Austin said he thinks some industries will soon mandate that penetration testing occur on a regular basis and be performed either by an internal employee or by a third-party provider, which would entail significant growth for the profession. The PCI Security Standards Council is a major driver behind this initiative, he added.
“Whenever something that large actually provides a mandate for the whole industry, that’s basically where you’re going to see a big shift in education, you’re going to see new training centers pop up, and you’re going to see curriculums pop up,” he said. “I see a big expansion in this area in the next couple years.”
Successful pen testers will also supplement their solid technical knowledge with good communication skills.
“There’s still a lot of confusion out there in the market space, so one has to be able to educate on what the difference is [between] this kind of penetration test versus a vulnerability assessment, [or] what the advantages of client versus remote exploit are,” Austin said. “It’s communication skills, documentation skills.”
A typical day for a penetration tester is varied yet full. The initial stages of a project involve working with a client to identify goals.
“So the first phase may be identifying how large their network is, what components they want to identify, and then create a longevity plan in terms of identifying all the risks and exposures,” Austin said. “Then what we’ll do is actually create the penetration testing phase — some people will call that the simulated hacking process — and that’s where we’ll try to compromise the systems, devices and applications from a hacker’s perspective.”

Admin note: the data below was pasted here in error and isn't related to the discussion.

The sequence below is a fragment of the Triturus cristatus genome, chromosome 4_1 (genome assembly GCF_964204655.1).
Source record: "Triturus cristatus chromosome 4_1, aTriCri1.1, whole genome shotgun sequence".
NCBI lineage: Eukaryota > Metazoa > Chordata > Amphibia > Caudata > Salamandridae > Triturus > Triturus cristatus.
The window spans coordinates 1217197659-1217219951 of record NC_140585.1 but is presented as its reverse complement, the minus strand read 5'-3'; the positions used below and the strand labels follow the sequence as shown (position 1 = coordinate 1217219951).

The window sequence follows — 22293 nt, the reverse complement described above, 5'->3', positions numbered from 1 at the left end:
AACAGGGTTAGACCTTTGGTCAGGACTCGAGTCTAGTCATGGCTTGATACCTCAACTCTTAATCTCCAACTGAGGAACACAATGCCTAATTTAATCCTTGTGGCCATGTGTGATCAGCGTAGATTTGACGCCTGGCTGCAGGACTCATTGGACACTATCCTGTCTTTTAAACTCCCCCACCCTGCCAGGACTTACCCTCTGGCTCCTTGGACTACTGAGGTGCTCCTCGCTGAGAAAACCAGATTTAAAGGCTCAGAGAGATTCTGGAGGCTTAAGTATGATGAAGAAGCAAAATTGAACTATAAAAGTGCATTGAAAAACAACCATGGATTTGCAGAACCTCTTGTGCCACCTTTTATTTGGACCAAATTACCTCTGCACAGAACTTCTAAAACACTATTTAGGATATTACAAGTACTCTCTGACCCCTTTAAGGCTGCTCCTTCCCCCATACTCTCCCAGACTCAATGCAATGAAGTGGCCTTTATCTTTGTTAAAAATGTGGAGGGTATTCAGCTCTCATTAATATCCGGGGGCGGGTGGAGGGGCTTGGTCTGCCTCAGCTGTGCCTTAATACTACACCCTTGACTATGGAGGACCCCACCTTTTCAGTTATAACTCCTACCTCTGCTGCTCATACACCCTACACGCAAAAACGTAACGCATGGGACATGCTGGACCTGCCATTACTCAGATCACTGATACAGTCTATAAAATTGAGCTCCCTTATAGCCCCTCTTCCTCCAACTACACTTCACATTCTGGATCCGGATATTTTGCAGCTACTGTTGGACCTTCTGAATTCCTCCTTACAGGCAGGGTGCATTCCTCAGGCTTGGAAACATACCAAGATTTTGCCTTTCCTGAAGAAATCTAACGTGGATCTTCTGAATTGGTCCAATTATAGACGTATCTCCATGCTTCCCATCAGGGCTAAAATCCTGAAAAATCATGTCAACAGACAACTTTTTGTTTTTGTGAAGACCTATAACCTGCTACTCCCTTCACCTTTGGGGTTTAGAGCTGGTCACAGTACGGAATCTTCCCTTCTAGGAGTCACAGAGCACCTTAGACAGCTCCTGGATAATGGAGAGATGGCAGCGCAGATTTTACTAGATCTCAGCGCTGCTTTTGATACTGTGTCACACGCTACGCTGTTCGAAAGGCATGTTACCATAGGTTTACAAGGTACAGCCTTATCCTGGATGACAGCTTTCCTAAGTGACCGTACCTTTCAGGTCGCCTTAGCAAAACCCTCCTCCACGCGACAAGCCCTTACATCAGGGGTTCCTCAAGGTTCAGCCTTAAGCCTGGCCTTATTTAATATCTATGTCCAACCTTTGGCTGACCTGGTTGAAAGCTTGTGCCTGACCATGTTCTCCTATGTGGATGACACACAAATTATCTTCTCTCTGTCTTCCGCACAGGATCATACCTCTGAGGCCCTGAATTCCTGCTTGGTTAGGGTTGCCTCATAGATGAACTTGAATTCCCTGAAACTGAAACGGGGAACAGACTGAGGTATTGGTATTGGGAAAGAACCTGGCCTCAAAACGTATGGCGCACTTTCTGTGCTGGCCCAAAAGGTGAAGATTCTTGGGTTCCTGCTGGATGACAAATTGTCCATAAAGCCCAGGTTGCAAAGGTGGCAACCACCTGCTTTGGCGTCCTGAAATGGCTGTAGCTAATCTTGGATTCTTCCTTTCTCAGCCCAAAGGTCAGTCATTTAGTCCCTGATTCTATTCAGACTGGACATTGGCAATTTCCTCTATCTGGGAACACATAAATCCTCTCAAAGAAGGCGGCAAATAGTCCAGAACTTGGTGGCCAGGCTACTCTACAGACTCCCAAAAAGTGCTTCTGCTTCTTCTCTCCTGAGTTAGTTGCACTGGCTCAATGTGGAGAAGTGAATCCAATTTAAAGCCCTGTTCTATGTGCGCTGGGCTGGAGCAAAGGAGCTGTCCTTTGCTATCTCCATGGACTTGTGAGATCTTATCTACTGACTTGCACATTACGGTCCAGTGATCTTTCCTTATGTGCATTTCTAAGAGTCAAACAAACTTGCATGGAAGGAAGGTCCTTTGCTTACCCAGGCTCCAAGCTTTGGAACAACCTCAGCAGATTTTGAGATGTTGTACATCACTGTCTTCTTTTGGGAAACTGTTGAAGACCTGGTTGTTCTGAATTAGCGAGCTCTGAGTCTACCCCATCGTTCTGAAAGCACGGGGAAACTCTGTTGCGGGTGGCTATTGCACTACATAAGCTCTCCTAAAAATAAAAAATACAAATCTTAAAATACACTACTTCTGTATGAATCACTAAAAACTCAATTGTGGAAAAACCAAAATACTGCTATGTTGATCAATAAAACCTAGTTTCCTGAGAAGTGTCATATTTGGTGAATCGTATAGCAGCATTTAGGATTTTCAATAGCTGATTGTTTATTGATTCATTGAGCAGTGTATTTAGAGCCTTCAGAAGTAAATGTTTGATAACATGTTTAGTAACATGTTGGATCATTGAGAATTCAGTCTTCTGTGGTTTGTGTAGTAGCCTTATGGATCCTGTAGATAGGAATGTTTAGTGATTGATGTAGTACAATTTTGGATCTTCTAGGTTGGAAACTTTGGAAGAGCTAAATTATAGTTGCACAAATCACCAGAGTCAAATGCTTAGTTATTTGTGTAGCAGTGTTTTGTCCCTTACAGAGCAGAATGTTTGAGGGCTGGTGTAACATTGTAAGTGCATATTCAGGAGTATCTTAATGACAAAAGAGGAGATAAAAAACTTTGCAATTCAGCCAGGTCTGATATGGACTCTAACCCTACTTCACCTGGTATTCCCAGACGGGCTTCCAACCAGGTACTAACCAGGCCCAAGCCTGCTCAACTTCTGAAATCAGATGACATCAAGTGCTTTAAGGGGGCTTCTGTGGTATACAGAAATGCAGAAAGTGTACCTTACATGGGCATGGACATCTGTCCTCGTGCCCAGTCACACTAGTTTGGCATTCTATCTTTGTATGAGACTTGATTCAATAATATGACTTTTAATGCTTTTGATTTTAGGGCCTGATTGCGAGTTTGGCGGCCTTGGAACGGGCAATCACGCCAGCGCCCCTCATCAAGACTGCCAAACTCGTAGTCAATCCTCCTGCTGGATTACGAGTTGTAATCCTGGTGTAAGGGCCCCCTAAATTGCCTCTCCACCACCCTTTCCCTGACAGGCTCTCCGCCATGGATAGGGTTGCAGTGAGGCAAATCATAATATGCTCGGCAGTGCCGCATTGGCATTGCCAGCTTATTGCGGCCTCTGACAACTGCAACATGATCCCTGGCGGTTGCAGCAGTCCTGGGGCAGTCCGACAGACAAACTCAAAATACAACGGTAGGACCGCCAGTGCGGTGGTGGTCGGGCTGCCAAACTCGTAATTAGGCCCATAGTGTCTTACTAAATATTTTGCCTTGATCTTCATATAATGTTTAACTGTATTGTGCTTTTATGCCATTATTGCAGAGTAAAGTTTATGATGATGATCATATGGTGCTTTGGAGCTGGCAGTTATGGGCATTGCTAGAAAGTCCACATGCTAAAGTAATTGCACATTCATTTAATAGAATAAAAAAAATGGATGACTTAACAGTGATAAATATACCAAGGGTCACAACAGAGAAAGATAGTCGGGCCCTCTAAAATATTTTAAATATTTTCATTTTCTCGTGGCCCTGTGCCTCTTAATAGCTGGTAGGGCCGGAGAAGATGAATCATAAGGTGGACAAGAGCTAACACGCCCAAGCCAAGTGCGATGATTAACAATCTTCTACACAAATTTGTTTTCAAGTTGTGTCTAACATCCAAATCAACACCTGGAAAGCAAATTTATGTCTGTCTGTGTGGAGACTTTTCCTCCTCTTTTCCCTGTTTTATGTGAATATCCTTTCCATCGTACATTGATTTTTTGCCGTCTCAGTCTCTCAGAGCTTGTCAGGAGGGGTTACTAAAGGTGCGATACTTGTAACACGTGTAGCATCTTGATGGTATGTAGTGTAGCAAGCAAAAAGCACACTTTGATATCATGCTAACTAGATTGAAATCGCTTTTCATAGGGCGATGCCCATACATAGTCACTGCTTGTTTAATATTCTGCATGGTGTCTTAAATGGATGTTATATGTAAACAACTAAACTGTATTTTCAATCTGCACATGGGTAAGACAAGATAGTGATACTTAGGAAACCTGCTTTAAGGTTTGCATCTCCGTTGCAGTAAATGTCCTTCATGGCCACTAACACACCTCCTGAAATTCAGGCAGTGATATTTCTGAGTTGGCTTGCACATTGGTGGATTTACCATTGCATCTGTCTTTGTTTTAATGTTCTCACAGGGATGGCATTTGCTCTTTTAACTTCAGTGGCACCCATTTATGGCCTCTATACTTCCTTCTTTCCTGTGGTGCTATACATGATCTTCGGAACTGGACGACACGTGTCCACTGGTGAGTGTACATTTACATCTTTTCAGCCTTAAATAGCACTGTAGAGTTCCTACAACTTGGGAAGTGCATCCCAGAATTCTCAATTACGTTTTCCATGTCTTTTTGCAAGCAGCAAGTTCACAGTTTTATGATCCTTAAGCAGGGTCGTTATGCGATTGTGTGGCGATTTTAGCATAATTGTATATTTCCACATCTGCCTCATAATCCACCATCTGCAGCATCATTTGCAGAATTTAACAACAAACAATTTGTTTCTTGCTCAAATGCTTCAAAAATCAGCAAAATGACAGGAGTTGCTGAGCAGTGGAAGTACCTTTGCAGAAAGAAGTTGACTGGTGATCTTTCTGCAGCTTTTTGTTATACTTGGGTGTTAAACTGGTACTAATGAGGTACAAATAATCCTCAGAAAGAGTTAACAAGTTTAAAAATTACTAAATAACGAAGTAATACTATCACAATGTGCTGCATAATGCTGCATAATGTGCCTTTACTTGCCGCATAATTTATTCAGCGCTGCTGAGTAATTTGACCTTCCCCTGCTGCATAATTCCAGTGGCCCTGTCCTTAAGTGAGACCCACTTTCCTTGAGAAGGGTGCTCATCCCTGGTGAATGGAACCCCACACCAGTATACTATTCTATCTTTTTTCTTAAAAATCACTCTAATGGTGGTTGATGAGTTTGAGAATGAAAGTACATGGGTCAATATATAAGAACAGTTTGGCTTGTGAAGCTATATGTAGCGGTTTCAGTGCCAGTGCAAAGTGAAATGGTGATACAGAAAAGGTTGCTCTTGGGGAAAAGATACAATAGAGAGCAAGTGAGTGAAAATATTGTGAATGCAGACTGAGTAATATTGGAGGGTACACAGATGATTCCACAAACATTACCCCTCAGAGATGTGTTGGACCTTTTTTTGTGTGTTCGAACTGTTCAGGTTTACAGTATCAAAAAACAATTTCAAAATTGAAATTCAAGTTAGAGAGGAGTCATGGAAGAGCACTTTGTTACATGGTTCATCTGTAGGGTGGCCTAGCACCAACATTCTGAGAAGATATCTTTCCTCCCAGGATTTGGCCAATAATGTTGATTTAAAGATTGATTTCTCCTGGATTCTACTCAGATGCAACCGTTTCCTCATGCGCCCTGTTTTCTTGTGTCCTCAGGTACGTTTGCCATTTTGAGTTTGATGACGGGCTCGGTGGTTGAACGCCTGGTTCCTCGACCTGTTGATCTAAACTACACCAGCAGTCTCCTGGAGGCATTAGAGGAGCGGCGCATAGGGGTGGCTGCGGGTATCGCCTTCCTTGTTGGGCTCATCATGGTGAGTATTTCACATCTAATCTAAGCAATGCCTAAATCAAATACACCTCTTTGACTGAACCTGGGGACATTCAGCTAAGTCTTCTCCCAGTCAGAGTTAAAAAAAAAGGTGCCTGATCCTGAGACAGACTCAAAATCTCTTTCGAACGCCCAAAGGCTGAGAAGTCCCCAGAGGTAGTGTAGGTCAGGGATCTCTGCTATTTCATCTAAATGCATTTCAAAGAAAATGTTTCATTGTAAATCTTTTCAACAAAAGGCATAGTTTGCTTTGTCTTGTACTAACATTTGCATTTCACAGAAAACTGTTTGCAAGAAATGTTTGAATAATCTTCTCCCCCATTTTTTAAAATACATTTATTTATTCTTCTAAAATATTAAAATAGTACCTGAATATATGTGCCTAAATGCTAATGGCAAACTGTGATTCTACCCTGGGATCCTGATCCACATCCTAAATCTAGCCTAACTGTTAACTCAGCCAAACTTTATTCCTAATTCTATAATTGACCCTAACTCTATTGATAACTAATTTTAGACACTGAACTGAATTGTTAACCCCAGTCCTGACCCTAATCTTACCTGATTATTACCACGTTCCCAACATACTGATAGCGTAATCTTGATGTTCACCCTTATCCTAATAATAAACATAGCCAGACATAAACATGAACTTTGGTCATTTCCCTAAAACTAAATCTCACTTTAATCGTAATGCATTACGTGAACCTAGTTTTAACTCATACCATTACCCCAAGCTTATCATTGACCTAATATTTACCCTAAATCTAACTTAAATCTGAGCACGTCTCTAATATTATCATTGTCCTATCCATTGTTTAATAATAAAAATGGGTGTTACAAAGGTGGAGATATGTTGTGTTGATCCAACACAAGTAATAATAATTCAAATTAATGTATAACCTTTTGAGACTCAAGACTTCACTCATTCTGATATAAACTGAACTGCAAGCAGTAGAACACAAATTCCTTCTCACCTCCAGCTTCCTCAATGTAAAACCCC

The next stage involves explaining to the client how the penetration testers managed to break into the networks and offering a remedy.
Austin said another aspect of his job involves networking with other penetration testers across the globe to stay abreast of attack trends, methodologies and requirements.
“One of the biggest things that you have to stay up on is education, and not necessarily just certifications,” he explained. “The certifications are really just the foundation. A good penetration tester has to dedicate time almost on a weekly basis just to stay up to date on all the latest threats or techniques that are changing almost daily.”
Once a pen tester has worked his way up the ranks, he can expect to do a fair amount of traveling. Austin said he logs about 100,000 air miles each year.
“Part of my job is actually going out and giving public presentations,” he said. “[Each year], I probably give 60 public presentations on what the latest attacks or trends or new techniques are, so I’m kind of always in a different city.”